Her country house, known as "The Cloisters, near St. Albans," was, as it were, a home of rest for the most eminent in science, politics, art, and literature of her day, for, from her intimate knowledge of one genius, she never committed the error of making them seem common, by entertaining more than one—of his particular sphere—at a time. The distinguished person, therefore, who accepted her hospitality, never laboured under the unspeakable apprehension of encountering either his nearest match, or worse, his horrid better.
Now while Miss Sophia Jenyns, of the Parnassus, was gathering honeysuckle, her ladyship was reading "The Logic of Hegel." The room in which she sat was large, and breathed a sweet odour of peace and good housewifery. Its furniture, hangings, and decoration, though rich, were of a modest and even severe character, forasmuch as the cushions, coverings, footstools, screens, lampshades, photographs, and gew-gaws appurtenant to a modern boudoir were comfortable and pleasing by their absence.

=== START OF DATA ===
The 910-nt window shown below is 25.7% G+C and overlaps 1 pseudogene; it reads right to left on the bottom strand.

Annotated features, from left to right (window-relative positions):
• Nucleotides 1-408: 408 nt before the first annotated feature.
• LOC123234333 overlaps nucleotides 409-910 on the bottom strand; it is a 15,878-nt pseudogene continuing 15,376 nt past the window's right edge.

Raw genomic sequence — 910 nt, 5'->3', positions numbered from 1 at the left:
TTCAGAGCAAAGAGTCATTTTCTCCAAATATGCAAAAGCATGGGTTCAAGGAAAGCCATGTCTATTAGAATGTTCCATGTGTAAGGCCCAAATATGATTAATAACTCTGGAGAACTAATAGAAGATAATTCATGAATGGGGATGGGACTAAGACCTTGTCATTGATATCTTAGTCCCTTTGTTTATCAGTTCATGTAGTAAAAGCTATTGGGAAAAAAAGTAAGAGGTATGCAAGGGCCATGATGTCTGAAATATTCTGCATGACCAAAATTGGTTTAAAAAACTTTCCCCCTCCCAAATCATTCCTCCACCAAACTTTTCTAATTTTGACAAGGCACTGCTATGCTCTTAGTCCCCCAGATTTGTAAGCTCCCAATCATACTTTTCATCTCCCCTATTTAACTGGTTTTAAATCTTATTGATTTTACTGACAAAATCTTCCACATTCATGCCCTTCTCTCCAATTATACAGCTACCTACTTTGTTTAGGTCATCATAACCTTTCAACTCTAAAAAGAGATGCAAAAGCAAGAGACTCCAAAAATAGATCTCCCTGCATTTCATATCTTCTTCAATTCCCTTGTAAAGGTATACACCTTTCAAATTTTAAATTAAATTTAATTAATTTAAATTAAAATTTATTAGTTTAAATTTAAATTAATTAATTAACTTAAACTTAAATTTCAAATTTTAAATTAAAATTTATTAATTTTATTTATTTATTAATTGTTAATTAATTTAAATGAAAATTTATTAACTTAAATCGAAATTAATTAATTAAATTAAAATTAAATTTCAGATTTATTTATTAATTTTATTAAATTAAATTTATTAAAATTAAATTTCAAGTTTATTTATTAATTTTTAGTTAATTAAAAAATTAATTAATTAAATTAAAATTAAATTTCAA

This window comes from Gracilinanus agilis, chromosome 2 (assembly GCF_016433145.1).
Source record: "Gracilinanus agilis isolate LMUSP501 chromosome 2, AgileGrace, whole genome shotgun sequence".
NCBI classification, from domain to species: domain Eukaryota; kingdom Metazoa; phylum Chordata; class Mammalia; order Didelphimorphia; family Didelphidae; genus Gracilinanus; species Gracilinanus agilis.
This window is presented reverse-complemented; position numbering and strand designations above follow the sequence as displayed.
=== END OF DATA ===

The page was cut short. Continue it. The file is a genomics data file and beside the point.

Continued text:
"Man is evil by nature" she read, "and it is an error to imagine that he could ever be otherwise. To such extent as man is and acts like a creature of nature to that extent his whole position and behaviour is wrong. Nature is for man only the starting point which he must transform to something better. The theological doctrine of Original Sin is a profound truth."
She sighed, and looked up from her book to gaze into a small silver-framed mirror which stood on the table by her side. Her complexion was pale, her eyes brown, and her hair prematurely grey. Some of her lady friends said they believed she thought she looked like Marie Antoinette. Her years were thirty-five,